It is to be understood that the inventionis not limited to the precise form and materials herein described, but may be varied within the scope dened by the following claims.

I claim:

15A protective pad for attachment to an athletic shoe, comprising a layer of felt, a layer -of canvas, Airontand. backcover layers, spacedavertical lines of 'stitching through alli said layers forming a series of vertical 4panels extending from the top of the pad more than half way to* the bottom thereof, two closely, spaced horizontal. lines of stitching extending across said pad' at' the lower ends of said panels', andai nctchinieacht. side edge of the pad in line=witli^ saidhorizontah'- lines of stitching.

2. A protective `pad for attachment Ato; arr-.atli-r.;

letic shoe, comprising a layer of felt, a layeroi canvas, a cover layer of thin soft leather'orrthep inner face thereof, a 'cover layer of thicker leather4 on the outer face thereof', vertical lines of? stitching: through'.` all, said-lY layersf forming; a; seriesM of vertical' panels extending. from". the.v top thereofmorethan haii wayv .to the bottom', quiltA stitching: on` the middle -panel ofi said? series, two closely`4 spaced horizontal lines* ofV stitching ex` tending across-saidipad at:tlie lowerv ends of said panels', quilt stitching on the area'below'saidfhorizontal stitching, and anotchdn ea'chfsideedge' of the Apad. in linefwith said yhorizontal` stitching.

y 3; In combinationwith anf athleticl shoe hav`VA ingfanlupper and af counter-stiiiener, a protec-y tive" padl comprisingfa layer ofrA fel-t',` a layer ofv per with the lower edge of the pad approximately' on a level with the top of said counter stiiener, and an eyelet neareach side edge of said upper `portion ofthe" pad" adapted to receive the shoe laces-wherebyto: hold the upper portion of the .q padia'gains-t thelegfof the wearer.

n ,Y FRANK VIETAS.

, `REI?ERENCES CITED lTheifollowing references are of record in the file of' this patent: l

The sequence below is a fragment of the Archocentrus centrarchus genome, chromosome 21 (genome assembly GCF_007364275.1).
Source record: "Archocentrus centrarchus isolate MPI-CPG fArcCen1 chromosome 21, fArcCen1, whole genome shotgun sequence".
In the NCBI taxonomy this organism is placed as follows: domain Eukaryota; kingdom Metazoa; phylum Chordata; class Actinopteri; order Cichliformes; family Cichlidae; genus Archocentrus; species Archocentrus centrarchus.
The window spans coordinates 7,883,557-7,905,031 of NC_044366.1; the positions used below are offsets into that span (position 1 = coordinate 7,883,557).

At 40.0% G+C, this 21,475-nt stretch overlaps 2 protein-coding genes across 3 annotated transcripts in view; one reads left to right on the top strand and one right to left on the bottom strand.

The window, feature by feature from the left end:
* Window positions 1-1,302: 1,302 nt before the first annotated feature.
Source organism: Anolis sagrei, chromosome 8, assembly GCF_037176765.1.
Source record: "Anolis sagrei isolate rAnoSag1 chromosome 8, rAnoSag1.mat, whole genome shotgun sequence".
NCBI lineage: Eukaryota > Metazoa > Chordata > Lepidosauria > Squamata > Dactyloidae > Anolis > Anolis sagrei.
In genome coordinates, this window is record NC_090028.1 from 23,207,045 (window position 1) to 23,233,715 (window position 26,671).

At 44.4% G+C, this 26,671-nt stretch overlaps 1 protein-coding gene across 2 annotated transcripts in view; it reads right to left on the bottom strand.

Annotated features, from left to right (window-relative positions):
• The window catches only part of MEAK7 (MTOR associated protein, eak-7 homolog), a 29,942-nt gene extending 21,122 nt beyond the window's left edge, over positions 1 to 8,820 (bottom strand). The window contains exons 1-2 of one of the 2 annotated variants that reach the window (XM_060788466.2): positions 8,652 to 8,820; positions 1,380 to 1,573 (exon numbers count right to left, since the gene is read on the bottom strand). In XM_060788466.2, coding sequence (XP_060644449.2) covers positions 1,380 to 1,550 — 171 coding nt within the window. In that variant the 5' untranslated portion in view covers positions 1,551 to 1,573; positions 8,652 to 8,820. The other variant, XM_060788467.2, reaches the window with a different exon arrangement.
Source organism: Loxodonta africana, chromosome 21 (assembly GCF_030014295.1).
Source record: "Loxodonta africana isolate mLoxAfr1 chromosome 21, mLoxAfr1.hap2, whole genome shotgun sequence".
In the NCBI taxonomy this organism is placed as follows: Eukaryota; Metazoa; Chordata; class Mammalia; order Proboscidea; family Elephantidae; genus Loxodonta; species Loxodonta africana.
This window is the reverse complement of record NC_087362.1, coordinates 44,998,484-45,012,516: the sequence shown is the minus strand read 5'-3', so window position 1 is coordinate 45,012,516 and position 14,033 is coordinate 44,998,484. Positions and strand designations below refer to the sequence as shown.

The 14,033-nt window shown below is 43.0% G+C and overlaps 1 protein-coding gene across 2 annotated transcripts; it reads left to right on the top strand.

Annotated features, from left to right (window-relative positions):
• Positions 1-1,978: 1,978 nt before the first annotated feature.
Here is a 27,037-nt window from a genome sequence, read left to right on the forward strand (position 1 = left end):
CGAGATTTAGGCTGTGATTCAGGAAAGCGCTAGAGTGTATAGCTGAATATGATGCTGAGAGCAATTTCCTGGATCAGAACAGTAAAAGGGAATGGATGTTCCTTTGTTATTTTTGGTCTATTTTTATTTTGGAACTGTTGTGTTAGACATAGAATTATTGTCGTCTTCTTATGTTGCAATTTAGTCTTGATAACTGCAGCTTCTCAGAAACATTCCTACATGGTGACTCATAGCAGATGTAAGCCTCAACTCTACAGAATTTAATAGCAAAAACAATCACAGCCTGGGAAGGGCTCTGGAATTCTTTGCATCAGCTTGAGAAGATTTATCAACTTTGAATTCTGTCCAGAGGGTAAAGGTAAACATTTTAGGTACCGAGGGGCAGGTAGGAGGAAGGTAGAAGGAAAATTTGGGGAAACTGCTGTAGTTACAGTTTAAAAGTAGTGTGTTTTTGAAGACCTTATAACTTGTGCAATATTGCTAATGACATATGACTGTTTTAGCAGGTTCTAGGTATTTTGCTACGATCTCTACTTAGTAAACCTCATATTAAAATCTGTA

Ul\IITli1 D STATESA BATENTS Numhen Name. Date '759;83'3'1 Stahl f ss. i l May- V10,- "1904y 1,1'84g868'l Pierce f i May V30;- 19:15 137828705 Kauffinari v f May-24`, 192`-1 154861308 -snnokf Mar-:f 111",V 1924' 115872508"- Cea-ts- 1 Jiiric`l8,l 1926C v1;'75`4,fi66-` Bishop Apr-'.1'5',-19'30 2,398,8022 Morris' j r 1 Apr.- 2'3, `1946 RIGN' i Number Country; Datei 4 canvas and covering layers of soft leather, said pad having an upper portion and a lower portion defined by a pair of opposed V notches in the side edges thereof, the upper portion having a substantially greater height than the lower portion and having spaced vertical lines of stitching forming a series of vertical panels, said lower portion having quilt stitching extending over the major portion thereof, two horizontal lines of stitching extending across the pad from one said notch to the other forming a narrow horizontal panel between said upper and lower portions, a linev of.. stitching along eagchasicle-` edgeof said liwer portion attaching. saidpad to'said-shoe up- Great Britain ...fi-: .iwljed 30', 1935

Patent Citations
Cited PatentFiling datePublication dateApplicantTitle
US759833 *Mar 10, 1904May 10, 1904Stall & Dean Mfg CoFoot-ball trousers.
US1184868 *Aug 5, 1915May 30, 1916George L PierceLeg-guard for hockey-goal keepers.
US1378870 *Dec 3, 1920May 24, 1921Edwin N KauffmanKnee-pad
US1486308 *May 29, 1922Mar 11, 1924Thomas H ShookKnee pad
US1587508 *Aug 29, 1925Jun 8, 1926Ira E CoatsCotton-picker's knee pad
US1754666 *Nov 9, 1928Apr 15, 1930Bishop Edward BStocking protector
US2398802 *Sep 20, 1945Apr 23, 1946Morris Joseph LLegging
GB440367A * Title not available
Referenced by
Citing PatentFiling datePublication dateApplicantTitle
US2617207 *Aug 22, 1950Nov 11, 1952Canada Cycle And Motor CompanyTendon protector
US2789374 *May 25, 1955Apr 23, 1957Planert Skate CompanyTendon guard
US2834965 *Apr 6, 1953May 20, 1958David M ClarkFlexible joint for inflatable garments
US2918734 *Nov 24, 1958Dec 29, 1959A R Hyde & Sons CompanyAnkle bone protector
US3235978 *Oct 4, 1963Feb 22, 1966A R Hyde And Sons CoShoe with tendon guard
US3416156 *Oct 1, 1965Dec 17, 1968Ethel M. MarvidAnkle and shin bone guard
US3665619 *Aug 19, 1970May 30, 1972Jet Stix IncSkier leg support
US4559722 *Oct 14, 1983Dec 24, 1985New Balance Athletic Shoe, Inc.Construction of upper for athletic shoe
US4835885 *Feb 6, 1987Jun 6, 1989Warrington, Inc.Skate boot
US5007111 *Sep 14, 1989Apr 16, 1991Adams Mark BShock absorbing boot and cushioning material
US5507105 *Mar 22, 1995Apr 16, 1996Cancel; Miguel A.Shoe heel protector
US5943793 *Jun 2, 1998Aug 31, 1999Columbia Insurance CompanyShoe or boot with adjustable ankle collar
US6550159 *Mar 23, 2001Apr 22, 2003Bauer Nike Hockey Inc.Skate having dynamic range of motion
US8596650 *Oct 11, 2011Dec 3, 2013Easton Sports, Inc.Hockey skate
US8684368Mar 12, 2012Apr 1, 2014Easton Sports, Inc.Hockey skate
US20120025478 *Oct 11, 2011Feb 2, 2012Scott Van HorneHockey skate
WO1985001640A1 *Oct 12, 1984Apr 25, 1985New Balance Athletic Shoe IncConstruction of upper for athletic shoe
Classifications
U.S. Classification2/22, 36/72.00R, 36/89
International ClassificationA43B5/00, A43B5/18, A43B5/06, A41D17/00
Cooperative ClassificationA41D17/00, A43B5/06, A43B5/18
European ClassificationA41D17/00, A43B5/06, A43B5/18